French EDF is one of the three main developers of the technology. If confirmed, it would generate up to 75 (TWh) per year, according to EDF. It will serve electricity needs of up to 7 crore households in India

New Delhi: French state-owned company, EDF on Thursday said that it hopes to seal a deal to equip India with six latest generation of EPR (Evolutionary Power Reactor) that will have the potential to power 70 million Indian households with an installed capacity of 9.6 GW and cut carbon dioxide emissions by 80 million tonnes every year reports TimesNow.

An EDF spokesperson made the statement after the crucial meeting between Indian Prime Minister Narendra Modi and recently re-elected French President, Emmanuel Macron in Paris.

What Are EPR Reactors?

Evolutionary Power Reactors, also known as European Pressurised Reactors or EPR are the latest third generation of pressurised power reactors that focus on improved safety levels, restricting consequences of hypothetical accidents at plants themselves, and competitive costs of power generation.

With features like extended grace periods, larger water inventories, fully digitalised instrumentation and control systems, catalytic hydrogen recombiners, double-wall containment, it has proven itself to be the pinnacle of nuclear safety.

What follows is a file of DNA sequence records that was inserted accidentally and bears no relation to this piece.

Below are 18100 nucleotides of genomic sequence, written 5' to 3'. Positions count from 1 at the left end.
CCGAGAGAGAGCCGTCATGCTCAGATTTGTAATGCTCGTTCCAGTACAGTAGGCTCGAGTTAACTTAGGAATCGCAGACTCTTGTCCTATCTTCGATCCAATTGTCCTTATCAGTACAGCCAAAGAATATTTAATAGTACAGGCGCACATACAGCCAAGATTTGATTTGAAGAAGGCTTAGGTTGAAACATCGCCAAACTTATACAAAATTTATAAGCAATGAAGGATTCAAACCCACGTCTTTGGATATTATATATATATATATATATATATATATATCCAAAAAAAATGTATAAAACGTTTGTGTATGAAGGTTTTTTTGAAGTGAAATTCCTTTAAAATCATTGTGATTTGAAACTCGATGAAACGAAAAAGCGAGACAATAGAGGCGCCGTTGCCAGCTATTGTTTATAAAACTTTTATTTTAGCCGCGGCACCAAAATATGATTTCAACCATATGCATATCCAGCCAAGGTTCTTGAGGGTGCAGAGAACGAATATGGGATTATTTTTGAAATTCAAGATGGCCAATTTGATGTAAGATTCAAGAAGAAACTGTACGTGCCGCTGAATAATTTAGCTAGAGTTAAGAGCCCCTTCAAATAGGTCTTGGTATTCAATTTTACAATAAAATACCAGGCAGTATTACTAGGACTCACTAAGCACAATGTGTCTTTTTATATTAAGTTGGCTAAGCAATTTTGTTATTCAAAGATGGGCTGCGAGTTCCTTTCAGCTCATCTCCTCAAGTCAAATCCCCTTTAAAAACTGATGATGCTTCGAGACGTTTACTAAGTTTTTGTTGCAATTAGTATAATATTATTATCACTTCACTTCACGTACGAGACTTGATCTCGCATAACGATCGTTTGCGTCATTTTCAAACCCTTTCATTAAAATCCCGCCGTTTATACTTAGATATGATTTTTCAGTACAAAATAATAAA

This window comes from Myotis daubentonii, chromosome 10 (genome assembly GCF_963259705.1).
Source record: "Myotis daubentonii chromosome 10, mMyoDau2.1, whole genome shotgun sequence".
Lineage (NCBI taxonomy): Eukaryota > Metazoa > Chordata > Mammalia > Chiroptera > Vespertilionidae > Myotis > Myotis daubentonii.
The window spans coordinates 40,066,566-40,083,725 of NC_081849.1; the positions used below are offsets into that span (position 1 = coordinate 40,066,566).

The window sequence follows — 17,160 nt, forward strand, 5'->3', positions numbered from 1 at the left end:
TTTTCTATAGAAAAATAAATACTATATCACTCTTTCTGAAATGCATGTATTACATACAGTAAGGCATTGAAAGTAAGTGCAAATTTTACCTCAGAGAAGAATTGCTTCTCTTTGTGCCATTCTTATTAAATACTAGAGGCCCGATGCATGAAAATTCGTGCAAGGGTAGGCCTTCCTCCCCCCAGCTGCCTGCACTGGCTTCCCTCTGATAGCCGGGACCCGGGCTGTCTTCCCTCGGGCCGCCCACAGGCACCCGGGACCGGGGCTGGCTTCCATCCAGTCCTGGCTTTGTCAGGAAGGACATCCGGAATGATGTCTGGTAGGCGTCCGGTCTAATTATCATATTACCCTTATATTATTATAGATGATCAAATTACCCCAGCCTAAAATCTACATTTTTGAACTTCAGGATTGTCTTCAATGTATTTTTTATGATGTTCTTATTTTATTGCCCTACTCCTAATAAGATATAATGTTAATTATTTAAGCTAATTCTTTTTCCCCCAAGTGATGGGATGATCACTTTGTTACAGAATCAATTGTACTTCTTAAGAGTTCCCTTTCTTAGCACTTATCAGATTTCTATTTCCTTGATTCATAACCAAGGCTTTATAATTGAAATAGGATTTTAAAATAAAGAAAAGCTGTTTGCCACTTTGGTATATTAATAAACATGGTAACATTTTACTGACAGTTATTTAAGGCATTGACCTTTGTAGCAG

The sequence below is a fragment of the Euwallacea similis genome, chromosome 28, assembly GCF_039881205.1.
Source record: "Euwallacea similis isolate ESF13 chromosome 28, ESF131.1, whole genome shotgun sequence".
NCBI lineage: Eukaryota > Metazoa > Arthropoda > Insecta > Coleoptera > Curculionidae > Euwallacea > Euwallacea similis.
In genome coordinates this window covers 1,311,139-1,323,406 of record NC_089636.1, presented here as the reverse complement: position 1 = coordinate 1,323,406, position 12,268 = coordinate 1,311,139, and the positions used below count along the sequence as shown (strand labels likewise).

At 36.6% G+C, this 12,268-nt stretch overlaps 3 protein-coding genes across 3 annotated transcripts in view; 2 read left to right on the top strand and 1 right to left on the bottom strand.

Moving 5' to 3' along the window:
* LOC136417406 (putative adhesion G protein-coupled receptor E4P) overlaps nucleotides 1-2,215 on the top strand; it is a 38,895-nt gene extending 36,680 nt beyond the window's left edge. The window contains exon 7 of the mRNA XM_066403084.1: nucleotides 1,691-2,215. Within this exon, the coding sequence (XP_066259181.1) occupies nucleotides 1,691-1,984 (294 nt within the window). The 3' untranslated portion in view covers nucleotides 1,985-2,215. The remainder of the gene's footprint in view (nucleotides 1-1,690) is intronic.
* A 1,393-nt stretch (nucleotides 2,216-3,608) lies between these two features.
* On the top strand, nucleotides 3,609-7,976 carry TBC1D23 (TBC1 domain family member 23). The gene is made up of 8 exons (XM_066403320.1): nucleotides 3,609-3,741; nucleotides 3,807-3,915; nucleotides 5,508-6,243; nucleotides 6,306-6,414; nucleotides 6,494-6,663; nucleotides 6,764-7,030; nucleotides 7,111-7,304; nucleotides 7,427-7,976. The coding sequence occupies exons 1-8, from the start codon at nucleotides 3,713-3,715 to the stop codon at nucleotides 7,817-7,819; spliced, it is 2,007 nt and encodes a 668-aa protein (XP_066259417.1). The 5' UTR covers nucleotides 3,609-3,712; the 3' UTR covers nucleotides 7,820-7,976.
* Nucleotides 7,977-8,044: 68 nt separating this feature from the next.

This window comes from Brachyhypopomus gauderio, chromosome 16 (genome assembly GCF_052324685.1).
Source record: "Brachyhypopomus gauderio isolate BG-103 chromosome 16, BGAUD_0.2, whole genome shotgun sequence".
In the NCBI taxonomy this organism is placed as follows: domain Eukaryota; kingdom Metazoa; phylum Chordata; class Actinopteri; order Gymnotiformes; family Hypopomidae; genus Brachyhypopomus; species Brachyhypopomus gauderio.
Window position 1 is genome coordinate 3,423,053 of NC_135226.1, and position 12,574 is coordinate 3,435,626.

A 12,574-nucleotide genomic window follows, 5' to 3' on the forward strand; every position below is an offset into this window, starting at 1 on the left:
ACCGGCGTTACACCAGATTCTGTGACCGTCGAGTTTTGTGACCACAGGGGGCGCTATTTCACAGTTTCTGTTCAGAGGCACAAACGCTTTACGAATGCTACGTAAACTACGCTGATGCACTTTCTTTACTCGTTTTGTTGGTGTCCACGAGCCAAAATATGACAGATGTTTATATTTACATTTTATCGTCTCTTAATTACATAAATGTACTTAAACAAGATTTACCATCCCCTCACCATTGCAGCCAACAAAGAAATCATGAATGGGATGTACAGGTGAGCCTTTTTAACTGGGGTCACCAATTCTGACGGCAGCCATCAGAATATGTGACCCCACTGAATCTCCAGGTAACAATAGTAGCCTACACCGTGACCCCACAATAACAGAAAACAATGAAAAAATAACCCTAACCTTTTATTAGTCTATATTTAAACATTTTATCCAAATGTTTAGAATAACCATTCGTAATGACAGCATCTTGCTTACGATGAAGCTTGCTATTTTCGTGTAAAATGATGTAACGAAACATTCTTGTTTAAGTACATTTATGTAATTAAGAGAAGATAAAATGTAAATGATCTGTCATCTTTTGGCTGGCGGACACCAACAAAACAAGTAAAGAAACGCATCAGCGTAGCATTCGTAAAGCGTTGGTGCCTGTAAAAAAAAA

While additions like neutron reflector, optimised steel resistant to ageing and lesser welds, and axial economiser steam generators, ensure high-quality steam and better fuel utilisation for overall better plant efficiency. It has proven to reduce the power generation costs by 10 percent of the most modern nuclear plants and 20 percent less than combined-cycle gas plants.

With 1600 MW of unit power range, they are recorded as the highest unit power to date, while the reactor equipment is designed for a core thermal power capacity of 4500MW.

Countries Using EPR

While Finland was the first country to begin the construction of EPRs, they are not yet complete. China with ‘Taishan-1’ had the world’s first operational EPR unit. While France and UK are also among the countries building more EPR nuclear reactors.

How Nuclear Power Works?

Nuclear plants generate energy through controlled fission of Uranium atoms. The heat released by the fission is directed to a water source, which is heated and generates steam, used to spinning turbine and subsequently, generating electricity.

India's Needs

If the EDF bid is successful, India will build six stations in Maharashtra’s Jaitapur, with a capacity to serve about 7 crore households in the country. Nuclear energy also aligns with India's climate goals as it is a zero-emission clean energy source. It also occupies lesser land and produces more electricity in the same area as compared to other clean energy sources.